Easy Perennial and Biennial Flowers from Seed

We are nearly in the last week of June and this is a great time to sow seeds of perennial and biennial flowers.

If your not sure of the difference between perennial and biennial, here is the answer. Perennial means that the plant grows in it’s first year,  [ sometimes even flowering ] then lives for a number years, flowering each year. They often shrink down to a low clump that lies sleeping over the winter, then grows up again each spring. Some flowers like Aquilegia, may only last a few years, others like Oriental Poppies and Delphiniums can last for decades.

Biennial means the plant grows in it’s first year, putting on leaves and green growth, then flowering in it’s second year, setting seed, then dying. They can sometimes be encouraged to grow for another year if the flower spike is removed before setting seed. Examples are, Foxgloves, Campanula [ cup and saucer types ], Mullain and Honesty. Many of these biennials will set seed and happily self sow around, so you will get them growing and flowering for years. Some may need help.

I like to sow thinly in a half sized seed tray in ordinary multi-purpose compost that I have watered first. I then cover with vermiculite or course grit. Many of the these flower need light to geminate, for example, foxgloves and poppies. So a light sprinkle with vermiculite or grit will hold the seed in place, but still allow light through.

Place in a cold frame, greenhouse or in shady corner of the garden, protect from birds and pests. Some will germinate within a couple of weeks, others like Aquilega may take a month or two, so be patient.

I like to wait till the seedlings have their second set of true leaves before potting on, either into individual pots or, I like to use module trays. Grow seedlings on out of full sun till ready to plant out in early autumn. This will give the young plants time to get established before winter.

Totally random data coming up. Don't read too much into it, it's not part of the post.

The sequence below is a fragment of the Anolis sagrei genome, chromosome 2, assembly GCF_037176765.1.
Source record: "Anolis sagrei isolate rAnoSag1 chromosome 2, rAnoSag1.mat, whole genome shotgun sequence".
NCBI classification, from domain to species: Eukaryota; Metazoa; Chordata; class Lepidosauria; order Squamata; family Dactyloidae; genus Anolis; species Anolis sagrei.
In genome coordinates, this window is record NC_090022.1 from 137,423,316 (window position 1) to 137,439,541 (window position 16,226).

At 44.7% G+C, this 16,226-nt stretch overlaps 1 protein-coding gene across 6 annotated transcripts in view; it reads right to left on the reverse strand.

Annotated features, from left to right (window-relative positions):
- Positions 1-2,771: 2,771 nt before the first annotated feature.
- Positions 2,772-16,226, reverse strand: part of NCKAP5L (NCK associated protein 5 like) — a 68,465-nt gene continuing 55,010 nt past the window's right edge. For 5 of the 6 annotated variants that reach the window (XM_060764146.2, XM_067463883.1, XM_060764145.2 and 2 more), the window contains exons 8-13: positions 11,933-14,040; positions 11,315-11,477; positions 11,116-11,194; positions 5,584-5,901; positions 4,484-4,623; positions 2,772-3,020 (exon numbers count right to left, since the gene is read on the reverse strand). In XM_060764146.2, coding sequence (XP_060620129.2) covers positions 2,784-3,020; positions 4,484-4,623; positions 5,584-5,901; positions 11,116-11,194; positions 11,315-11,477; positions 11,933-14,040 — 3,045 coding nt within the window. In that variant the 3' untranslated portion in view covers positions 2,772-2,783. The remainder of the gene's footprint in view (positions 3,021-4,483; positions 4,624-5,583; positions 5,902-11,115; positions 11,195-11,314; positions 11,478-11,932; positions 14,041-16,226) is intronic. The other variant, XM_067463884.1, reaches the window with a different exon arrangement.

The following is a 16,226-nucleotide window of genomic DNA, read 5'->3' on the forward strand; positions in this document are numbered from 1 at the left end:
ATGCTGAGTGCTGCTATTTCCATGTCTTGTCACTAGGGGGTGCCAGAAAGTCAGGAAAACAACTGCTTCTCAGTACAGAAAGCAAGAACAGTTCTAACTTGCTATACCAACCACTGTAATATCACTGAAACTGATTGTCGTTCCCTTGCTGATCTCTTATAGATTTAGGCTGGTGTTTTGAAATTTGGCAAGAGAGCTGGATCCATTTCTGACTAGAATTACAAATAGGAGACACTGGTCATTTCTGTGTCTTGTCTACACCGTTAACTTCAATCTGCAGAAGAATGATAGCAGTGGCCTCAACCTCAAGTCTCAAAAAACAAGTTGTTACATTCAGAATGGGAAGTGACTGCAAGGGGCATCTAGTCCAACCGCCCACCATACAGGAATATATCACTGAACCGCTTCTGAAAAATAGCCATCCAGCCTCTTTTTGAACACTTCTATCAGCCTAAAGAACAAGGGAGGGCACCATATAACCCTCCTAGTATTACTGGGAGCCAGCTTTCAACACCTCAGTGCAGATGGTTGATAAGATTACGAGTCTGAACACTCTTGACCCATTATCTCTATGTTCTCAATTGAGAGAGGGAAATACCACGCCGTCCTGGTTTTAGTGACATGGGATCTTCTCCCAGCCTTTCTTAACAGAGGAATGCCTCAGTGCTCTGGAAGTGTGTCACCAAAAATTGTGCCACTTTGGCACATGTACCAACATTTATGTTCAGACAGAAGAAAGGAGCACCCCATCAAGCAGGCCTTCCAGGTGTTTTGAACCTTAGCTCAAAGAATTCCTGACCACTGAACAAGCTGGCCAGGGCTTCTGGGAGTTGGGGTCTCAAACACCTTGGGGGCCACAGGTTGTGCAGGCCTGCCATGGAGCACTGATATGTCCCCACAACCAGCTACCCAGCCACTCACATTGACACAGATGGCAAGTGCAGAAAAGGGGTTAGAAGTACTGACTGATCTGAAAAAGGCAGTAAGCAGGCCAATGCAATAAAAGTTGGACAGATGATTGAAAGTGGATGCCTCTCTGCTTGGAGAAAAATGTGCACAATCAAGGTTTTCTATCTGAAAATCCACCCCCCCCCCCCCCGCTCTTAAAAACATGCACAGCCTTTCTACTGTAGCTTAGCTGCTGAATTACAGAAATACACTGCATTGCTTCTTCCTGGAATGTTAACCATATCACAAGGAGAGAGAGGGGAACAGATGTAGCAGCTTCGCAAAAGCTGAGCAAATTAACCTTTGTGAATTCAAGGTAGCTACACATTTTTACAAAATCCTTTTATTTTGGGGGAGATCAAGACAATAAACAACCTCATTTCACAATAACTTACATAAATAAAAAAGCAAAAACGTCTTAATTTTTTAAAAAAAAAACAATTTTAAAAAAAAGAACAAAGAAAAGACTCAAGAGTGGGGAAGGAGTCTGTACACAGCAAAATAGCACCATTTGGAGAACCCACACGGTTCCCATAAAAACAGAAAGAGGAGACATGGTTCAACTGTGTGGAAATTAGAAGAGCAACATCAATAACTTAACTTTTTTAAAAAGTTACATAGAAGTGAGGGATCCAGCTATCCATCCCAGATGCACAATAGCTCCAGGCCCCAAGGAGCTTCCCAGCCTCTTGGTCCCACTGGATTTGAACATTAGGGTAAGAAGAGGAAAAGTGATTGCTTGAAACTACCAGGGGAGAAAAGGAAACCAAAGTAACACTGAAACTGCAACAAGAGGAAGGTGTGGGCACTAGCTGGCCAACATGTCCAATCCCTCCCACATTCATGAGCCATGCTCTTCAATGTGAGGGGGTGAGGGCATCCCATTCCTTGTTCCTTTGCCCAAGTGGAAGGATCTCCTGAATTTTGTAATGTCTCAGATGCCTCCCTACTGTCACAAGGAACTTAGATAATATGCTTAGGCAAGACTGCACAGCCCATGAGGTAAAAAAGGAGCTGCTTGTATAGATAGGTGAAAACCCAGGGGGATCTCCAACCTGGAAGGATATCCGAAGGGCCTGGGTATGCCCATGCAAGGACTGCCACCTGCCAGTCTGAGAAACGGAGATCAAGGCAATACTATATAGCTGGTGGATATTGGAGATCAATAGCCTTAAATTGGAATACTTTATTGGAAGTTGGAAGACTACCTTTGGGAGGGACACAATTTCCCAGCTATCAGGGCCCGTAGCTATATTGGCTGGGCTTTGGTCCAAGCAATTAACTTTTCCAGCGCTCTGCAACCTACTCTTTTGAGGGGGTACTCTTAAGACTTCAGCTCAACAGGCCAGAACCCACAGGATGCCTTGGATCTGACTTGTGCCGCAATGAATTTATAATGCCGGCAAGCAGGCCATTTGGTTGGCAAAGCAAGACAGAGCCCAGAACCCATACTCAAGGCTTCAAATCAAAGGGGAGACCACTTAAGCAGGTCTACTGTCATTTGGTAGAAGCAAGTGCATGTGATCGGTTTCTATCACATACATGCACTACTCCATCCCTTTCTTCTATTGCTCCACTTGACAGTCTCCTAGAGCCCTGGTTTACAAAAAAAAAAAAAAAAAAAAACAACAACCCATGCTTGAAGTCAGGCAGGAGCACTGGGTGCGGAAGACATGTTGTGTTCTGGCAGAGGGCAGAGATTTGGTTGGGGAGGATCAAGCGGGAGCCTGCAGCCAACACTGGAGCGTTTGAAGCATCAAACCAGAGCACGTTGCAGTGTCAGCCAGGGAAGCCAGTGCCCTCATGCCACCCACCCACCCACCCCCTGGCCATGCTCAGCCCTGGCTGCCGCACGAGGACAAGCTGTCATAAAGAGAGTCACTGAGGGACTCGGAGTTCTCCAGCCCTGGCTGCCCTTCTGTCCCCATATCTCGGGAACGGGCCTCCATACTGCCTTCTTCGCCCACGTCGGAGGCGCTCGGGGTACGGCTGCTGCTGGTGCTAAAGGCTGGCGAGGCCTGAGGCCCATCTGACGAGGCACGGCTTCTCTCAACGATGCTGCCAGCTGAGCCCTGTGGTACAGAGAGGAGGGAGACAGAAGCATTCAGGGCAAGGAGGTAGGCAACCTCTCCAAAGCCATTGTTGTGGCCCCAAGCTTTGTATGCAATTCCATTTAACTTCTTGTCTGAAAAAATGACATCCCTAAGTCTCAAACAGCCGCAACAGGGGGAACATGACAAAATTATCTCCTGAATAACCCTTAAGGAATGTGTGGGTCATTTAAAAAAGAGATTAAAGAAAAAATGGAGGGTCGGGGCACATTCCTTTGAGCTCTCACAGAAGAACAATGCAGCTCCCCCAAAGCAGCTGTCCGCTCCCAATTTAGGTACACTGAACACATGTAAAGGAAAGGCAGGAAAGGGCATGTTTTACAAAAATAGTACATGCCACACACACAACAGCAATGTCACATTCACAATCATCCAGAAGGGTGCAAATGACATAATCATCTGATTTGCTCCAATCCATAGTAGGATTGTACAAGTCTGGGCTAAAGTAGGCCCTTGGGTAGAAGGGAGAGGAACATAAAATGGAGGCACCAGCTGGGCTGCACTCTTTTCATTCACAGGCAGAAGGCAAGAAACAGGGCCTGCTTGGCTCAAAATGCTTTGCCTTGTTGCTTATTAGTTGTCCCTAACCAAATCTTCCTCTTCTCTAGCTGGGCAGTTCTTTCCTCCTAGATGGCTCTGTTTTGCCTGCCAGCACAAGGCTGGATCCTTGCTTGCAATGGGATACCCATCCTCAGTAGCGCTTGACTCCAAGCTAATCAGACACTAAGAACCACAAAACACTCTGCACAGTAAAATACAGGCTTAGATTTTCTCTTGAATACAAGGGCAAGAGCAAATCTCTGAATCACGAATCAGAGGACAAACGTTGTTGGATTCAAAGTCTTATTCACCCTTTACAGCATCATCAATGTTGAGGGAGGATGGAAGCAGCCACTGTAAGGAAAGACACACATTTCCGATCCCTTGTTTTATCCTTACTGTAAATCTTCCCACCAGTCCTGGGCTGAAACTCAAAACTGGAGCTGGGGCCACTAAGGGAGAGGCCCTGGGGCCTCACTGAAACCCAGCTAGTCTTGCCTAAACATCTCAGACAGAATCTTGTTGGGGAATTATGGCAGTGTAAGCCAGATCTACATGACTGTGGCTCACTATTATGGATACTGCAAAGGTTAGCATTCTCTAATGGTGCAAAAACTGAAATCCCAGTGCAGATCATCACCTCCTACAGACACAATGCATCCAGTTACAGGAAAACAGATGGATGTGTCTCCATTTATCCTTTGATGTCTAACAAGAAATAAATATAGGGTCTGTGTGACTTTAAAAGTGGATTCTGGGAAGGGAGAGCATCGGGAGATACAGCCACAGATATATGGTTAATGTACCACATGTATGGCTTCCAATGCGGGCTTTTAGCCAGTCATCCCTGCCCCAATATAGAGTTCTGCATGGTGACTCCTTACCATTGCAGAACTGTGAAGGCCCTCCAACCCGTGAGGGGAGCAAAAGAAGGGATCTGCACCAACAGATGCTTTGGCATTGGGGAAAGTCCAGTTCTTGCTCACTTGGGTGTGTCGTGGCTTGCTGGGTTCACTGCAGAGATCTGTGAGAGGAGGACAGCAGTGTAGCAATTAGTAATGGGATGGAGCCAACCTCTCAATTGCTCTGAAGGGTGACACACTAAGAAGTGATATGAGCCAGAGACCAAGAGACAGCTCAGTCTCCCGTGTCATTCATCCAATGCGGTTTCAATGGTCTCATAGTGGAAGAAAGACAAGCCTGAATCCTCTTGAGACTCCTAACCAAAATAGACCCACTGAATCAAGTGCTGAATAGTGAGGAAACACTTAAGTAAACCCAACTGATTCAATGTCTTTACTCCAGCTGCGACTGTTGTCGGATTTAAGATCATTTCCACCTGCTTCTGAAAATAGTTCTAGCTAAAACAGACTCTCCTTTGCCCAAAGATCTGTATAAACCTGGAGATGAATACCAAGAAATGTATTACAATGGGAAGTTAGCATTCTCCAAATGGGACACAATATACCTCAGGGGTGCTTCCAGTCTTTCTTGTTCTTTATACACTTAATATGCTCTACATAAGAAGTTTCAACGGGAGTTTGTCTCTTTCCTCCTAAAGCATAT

When you have these flowers established in your garden, an easy way of keeping them going is to self seed, maybe with a little help. I go round the garden during the flowering time with some coloured wool or string. When I see a flower I like, I tie a piece of string or wool around the stem. This reminds me that this is the seed I wish to save or self sow.  I will cut out all other flower stems , then when the seed is ready, I either harvest the seed to keep, or scatter the seeds where I want new plants to grow. It couldn’t be easier. If you do save some seed, dont keep it in plastic, keep it in a small paper envelope.

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Here are some flowers you could try, there are losts more.

Perennials:     Achillia,  Aquilega,  Delphinium,  Dianthus,  Helebore,  Lychnis,  Lupin,  Monarda,  Primula,  Pansy,  Scabius,  Sweet Rocket

Biennials:      Bellis,  Evening Primrose,  Forget-me-not,  *Foxglove,  *Hollyhock,  Honesty,  Sweet William,  Wallflower

* Sometimes grows as a short lived perennial.




Helen Fowler
Born in Middlesbrough. Moved to live in rural North Yorkshire in late teens. Moved back to the town in my 30's to live near Stockton on Tees. Then after a divorce and a serious accident I moved back to rural North Yorkshire near Thirsk, where I live now. I am a passionate gardener, a keen amateur photograper, I love travel, music, anything artistic and I have a great love of nature and the natural world. I have gardened since my teens and I lived and worked on a farm for years. I have owned or have experience with most pets and domestic animals. I hope by sharing my own experiences and the personal knowledge I have gained over the years, to help and encourage others to gain the most from their gardening efforts.

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